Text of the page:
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Putting a Price Tag on Nature   

July 14, 2014


"Species have value in themselves, a value neither conferred nor revocable, but springing from a species' long evolutionary heritage and potential or even from the mere fact of its existence."


This excerpt from "What Is Conservation Biology?," an influential 1985 essay by the ecologist Michael Soule in BioScience, laid the groundwork for the now widely accepted field of conservation biology. The idea that a species has an inherent value in and of itself was, at the time, a novel and contentious topic. Today, nearly 30 years later, conservation biology is not only accepted as a scientific field, but has spawned a whole suite of government and state-run organizations, non-governmental organizations (NGOs), and academic institutions whose sole mission is to protect biodiversity and ecological hotspots, often by purchasing and protecting large swaths of land.


Recently, a new branch of this field has emerged that is challenging the long-held belief that the best way to conserve something is to put a fence around it. Referred to as "new conservation science" or "ecopragmatism," this set of principles is generally guided by the idea that the best way to conserve something is to put a price tag on it, based on the benefits it provides to humans. Essentially, new conservation is the 21st century market-based solution to conservation: the most effective way to protect nature is by making it good for business. Proponents of this new form of conservation, including some noteworthy environmental organizations such as the Nature Conservancy, argue that this form of conservation is the only way to effect any large-scale change to protect natural resources without harming the human populations that rely upon those resources.


Such scenarios are not entirely new. Ecotourism, which places value on protected ecosystems, has proven to be more lucrative in many locations than the exploitation and sale of those natural resources. Similarly, New York City has been buying land and paying landowners to stop polluting in the Catskill Mountains for nearly two decades because the cost is cheaper than building the water purification plants that otherwise would be needed. A prominent article published in the journal Nature in 1997 expounded upon this argument, claiming, "Biosphere I (the Earth) is a very efficient, least-cost provider of human life-support systems" (Costanza et al. 1997). The authors of the article, titled "The value of the World's ecosystem services and natural capital," estimated the annual value of nature at $33 trillion (worth $48.7 trillion today). Comparatively, the global gross national product (human-created value) at the time was only around $18 trillion annually. A recent update to the article takes into account the multitude of studies on the function of ecosystems that have taken place since 1997, as well as the loss and destruction of ecosystems that has occurred, and estimates the value of nature is actually closer to $143 trillion in today's dollars (Costanza et al. 2014).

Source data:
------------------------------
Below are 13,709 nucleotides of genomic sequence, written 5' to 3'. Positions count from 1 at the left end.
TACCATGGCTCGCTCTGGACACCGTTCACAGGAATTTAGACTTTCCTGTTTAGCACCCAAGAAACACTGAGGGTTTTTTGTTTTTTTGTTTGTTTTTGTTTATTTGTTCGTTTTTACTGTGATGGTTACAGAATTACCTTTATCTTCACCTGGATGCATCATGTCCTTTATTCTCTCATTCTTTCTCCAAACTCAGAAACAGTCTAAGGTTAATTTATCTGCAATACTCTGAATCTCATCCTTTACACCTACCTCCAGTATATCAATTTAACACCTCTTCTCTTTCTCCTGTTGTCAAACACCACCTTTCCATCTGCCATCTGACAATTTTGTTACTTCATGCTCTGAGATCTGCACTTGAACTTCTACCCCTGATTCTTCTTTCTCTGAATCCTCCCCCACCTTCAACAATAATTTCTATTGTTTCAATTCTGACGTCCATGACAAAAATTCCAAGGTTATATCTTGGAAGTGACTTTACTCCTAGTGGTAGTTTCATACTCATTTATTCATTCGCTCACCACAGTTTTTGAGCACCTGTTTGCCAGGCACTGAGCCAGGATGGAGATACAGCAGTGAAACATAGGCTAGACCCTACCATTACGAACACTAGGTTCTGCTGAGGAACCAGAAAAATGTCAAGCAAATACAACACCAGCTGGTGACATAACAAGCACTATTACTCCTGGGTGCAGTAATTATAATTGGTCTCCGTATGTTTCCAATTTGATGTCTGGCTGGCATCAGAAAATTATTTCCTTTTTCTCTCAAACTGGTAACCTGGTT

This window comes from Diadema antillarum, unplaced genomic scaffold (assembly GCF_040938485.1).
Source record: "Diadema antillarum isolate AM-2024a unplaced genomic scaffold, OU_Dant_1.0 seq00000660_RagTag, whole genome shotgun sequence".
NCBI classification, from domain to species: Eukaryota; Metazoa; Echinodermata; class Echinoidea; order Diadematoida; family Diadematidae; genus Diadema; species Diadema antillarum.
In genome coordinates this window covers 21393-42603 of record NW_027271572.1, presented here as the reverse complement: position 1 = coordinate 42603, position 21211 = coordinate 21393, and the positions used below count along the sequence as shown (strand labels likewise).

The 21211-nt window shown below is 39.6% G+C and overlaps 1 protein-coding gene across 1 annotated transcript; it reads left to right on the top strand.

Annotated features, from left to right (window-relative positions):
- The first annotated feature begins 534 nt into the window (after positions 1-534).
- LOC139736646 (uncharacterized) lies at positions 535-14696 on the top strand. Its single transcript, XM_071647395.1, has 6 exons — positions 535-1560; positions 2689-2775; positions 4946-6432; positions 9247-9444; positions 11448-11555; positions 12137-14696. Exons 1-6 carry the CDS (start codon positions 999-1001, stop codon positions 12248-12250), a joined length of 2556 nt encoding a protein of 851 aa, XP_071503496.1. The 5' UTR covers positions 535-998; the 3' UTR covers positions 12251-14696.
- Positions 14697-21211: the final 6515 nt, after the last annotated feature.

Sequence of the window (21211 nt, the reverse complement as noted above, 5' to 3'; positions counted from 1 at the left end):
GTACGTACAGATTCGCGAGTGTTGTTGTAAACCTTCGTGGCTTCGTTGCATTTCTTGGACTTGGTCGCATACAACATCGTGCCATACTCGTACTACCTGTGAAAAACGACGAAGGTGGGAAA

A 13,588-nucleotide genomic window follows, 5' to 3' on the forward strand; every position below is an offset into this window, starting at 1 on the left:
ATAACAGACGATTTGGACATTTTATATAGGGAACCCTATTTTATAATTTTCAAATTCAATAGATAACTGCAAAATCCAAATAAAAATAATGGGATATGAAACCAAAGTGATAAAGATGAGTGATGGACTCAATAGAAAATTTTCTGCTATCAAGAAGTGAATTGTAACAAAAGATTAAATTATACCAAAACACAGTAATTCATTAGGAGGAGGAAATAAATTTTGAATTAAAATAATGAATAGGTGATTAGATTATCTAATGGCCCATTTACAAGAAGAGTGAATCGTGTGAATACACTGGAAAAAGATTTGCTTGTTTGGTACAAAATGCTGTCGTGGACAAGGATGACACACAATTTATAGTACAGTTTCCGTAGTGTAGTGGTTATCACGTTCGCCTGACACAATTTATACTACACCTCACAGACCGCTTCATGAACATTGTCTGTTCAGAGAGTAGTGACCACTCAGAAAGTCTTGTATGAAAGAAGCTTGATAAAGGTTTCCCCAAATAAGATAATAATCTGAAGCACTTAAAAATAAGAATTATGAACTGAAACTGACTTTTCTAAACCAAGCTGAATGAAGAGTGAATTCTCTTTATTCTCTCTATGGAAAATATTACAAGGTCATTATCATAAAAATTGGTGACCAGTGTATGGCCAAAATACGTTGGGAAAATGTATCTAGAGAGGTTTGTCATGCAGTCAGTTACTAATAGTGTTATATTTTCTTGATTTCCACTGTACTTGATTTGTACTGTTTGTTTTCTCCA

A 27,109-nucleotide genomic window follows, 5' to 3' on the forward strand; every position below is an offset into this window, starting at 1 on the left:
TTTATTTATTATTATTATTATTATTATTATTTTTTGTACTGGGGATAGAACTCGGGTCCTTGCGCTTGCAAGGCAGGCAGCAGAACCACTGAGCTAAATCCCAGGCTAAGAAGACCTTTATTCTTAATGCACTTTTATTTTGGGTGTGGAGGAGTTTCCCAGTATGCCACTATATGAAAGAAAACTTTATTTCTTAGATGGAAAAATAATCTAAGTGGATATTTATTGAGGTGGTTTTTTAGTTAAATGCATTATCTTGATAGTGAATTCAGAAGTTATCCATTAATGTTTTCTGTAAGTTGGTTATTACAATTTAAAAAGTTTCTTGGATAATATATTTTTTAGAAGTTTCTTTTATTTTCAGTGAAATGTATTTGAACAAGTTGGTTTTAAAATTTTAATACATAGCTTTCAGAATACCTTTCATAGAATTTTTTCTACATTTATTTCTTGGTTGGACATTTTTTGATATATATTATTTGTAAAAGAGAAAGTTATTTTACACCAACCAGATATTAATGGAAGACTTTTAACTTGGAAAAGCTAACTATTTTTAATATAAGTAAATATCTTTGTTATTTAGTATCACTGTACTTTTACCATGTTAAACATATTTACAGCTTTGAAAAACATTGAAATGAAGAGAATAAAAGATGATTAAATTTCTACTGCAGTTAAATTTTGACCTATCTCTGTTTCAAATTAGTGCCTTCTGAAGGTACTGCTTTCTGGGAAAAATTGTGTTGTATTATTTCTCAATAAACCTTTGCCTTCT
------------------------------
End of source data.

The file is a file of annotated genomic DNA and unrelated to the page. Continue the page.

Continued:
Whether or not you agree that nature should be assigned a dollar value, the bottom line is that natural ecosystems are incredibly important to the health and functioning of our planet and human populations. Calculating this environmental economic value makes it possible to have conversations and conduct analyses on the costs and benefits of protecting natural systems as part of doing business. In our next Fish Report, we'll discuss what it means to apply this concept to fish like salmon and striped bass. Stay tuned to find out what crunching the numbers reveals a salmon to be worth.

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Photographic overlook

We've always taken pride in our photography at FISHBIO, especially in our pictures of fish, which are notoriously hard to document. Now, thanks to artist Todd Gilens, we've gone big: building-size big. Gilens has used a FISHBIO photograph of juvenile Sacramento suckers to turn the front of an art and architecture studio into its own art piece called "Overlook." The piece is now on display at 1286 Sanchez St. in San Francisco through the end of August.


Gilens, who has created many environmentally themed projects, said he wanted to tie the studio to the historic natural environment of its location. The studio sits in San Francisco's Noe Valley, which once collected the water that flowed off Twin Peaks, the major geographic feature in the city. "I looked at the old drainage patterns and the stream that ran through what's now the commercial strip of Noe Valley would have passed by the architecture studio," Gilens told FISHBIO. "If you were [at the studio] in pre-colonial times, it would have been a good place to overlook the stream as it went by."


Although there aren't any historical fish surveys of that now-vanished stream, a local biologist gave Gilens a list of species that would likely have inhabited the location, based on current species distributions in San Francisco Bay tributaries. An online search lead him to FISHBIO's photo of the Sacramento sucker in this blog post. Gilens said he was looking for a certain type of photograph to work with the building's complicated façade. "I'm not trying to present a billboard that shows a picture of fish in an isolated way, but to make a synthesis of fish and architecture, so it flips back and forth between the building and these swimming beings," he said... Read more > 
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